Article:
Page F30 reader poll results on Quebec's role and future in Canada

Wednesday, April 27, 2011

The most recent poll has ended, and the results are...not quite as interesting as I had hoped, but perhaps it was an impossible question to get a good answer too as one can't get a representative sample from Quebec with an English poll.

But first the results:


I'm from Canada outside Quebec and I want Quebec to separate. 1 (1%)
I'm from Canada outside Quebec and I want Quebec to be semi-autonomous within Canada. 5 (7%)
I'm from Canada outside Quebec and I want Quebec to remain in Canada as a province. 10 (14%)

I'm from Quebec and I want Quebec to separate. 2 (2%)
I'm from Quebec and I want Quebec to be semi-autonomous within Canada. 0 (0%)
I'm from Quebec and I want Quebec to remain in Canada as a province. 3 (4%)

I'm not Canadian and I want Quebec to separate. 16 (23%)
I'm not Canadian and I want Quebec to be semi-autonomous within Canada. 18 (26%)
I'm not Canadian and I want Quebec to remain in Canada as a province. 12 (17%)

Votes so far: 67
Poll closed

The first and third categories are interesting though. The first is not exactly a surprise: Canadians outside Quebec by and large want it to remain in the country, though maybe more autonomously. The third category is my favourite though: people outside Canada naturally don't view the issue as emotionally or have as deep a knowledge of the subject as Canadians do, and the idea of a new country within North America (as Matt commented) is kind of an exciting and neat idea. I also often feel the same way about countries I know little about: Montenegro is independent, neat! East Timor is a country, super neat! No emotional baggage whatsoever.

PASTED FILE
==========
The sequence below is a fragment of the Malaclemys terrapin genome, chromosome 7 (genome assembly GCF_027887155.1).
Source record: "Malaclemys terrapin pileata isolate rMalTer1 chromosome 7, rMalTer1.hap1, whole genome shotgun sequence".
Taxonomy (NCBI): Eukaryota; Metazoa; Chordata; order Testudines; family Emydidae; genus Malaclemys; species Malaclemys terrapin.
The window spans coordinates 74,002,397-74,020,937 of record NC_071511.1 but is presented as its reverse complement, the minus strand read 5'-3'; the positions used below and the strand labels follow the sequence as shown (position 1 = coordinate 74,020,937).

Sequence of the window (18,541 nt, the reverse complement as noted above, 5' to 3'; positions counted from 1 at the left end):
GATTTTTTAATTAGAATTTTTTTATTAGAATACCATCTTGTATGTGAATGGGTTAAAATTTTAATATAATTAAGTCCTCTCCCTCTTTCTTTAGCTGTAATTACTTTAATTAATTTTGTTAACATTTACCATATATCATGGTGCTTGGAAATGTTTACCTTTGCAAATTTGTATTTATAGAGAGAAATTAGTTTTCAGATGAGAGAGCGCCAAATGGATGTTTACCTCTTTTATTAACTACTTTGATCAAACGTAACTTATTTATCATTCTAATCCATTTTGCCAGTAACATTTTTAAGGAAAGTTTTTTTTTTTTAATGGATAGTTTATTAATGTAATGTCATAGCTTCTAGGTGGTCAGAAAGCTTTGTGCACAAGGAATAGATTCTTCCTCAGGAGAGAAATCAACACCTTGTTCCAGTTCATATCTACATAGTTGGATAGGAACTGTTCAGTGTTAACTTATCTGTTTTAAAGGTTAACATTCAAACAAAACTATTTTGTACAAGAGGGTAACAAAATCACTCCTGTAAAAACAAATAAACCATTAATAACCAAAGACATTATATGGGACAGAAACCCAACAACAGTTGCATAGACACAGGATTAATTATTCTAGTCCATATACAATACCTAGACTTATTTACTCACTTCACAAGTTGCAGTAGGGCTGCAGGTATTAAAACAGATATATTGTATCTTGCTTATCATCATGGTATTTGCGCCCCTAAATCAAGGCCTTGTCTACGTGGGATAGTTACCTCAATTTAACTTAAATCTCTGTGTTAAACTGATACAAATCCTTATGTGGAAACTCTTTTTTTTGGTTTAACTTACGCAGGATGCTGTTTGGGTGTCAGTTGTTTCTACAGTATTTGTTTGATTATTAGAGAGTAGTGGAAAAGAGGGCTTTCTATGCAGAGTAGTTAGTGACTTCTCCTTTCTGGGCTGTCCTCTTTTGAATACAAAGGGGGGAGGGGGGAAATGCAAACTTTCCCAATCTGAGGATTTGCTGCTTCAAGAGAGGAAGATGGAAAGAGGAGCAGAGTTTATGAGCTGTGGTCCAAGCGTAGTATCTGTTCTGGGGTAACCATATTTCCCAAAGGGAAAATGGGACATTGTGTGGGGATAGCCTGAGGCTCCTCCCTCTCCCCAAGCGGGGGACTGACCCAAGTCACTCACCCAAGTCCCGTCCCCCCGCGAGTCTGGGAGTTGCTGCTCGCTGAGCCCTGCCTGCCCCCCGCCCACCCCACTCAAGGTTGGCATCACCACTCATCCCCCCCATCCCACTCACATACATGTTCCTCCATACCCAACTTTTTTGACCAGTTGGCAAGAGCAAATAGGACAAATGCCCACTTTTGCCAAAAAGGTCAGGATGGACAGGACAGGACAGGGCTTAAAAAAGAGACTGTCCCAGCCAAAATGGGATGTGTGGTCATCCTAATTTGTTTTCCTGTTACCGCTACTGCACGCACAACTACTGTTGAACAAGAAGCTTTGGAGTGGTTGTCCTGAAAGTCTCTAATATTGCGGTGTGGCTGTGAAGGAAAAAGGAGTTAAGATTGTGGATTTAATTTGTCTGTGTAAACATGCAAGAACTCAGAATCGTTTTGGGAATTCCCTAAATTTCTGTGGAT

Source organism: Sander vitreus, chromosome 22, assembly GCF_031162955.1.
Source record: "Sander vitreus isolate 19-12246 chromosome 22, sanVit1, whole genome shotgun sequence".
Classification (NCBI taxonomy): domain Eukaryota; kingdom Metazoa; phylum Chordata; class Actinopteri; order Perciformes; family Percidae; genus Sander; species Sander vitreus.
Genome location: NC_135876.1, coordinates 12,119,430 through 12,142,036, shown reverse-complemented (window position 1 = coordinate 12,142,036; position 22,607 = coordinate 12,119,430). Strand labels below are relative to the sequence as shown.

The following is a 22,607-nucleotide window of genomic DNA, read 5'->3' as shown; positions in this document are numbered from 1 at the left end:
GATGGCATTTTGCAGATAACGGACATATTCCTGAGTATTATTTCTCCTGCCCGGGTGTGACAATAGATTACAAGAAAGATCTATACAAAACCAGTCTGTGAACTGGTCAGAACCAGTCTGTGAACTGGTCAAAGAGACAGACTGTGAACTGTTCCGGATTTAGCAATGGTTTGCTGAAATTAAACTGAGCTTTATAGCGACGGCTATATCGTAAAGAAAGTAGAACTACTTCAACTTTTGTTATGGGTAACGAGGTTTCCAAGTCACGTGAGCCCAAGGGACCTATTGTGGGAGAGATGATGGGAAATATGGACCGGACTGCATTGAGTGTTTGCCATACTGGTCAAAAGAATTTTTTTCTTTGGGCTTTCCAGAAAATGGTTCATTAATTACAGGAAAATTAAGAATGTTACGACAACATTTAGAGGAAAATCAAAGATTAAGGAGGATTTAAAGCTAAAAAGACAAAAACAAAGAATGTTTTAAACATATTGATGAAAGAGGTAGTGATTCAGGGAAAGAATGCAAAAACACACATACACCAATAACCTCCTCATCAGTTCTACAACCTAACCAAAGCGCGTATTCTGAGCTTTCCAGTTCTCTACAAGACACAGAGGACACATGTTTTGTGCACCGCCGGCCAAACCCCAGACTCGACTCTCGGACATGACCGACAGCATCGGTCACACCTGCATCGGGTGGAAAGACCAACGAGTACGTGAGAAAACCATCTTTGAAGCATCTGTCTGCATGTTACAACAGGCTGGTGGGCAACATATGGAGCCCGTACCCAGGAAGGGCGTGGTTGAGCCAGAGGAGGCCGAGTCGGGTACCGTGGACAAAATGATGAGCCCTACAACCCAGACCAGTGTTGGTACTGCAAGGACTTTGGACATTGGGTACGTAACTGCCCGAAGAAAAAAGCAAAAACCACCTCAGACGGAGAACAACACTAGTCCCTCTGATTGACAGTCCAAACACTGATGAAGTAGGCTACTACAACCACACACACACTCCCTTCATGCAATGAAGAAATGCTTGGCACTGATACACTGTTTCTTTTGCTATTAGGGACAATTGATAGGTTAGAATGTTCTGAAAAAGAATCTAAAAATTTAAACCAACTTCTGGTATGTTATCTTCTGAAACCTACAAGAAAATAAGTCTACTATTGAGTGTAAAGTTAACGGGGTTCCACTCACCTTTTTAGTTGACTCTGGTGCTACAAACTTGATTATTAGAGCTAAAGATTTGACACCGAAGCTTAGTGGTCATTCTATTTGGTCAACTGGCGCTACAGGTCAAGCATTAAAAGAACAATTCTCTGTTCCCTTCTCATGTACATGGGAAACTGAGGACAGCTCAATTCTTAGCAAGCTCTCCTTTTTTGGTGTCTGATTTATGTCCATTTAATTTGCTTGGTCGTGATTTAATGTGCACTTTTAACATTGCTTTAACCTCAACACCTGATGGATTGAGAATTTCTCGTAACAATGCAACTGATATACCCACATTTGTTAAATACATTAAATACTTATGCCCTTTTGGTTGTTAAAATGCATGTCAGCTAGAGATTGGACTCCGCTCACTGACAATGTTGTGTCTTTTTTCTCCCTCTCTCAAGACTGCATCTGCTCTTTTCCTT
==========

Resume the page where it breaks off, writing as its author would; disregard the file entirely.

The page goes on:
There is an exception to that, however: countries with regions declaring independence in the midst of a great deal of geopolitical tension, and/or through military conflict. Independence movements and de facto independent republics such as in Georgia (Abkhazia, South Ossetia), Moldova (Transdniestria) or Chechnya aren't exactly neat, and any declarations of independence are always accompanied by sadness over the conflict that preceded it, or the next one that one can feel coming.

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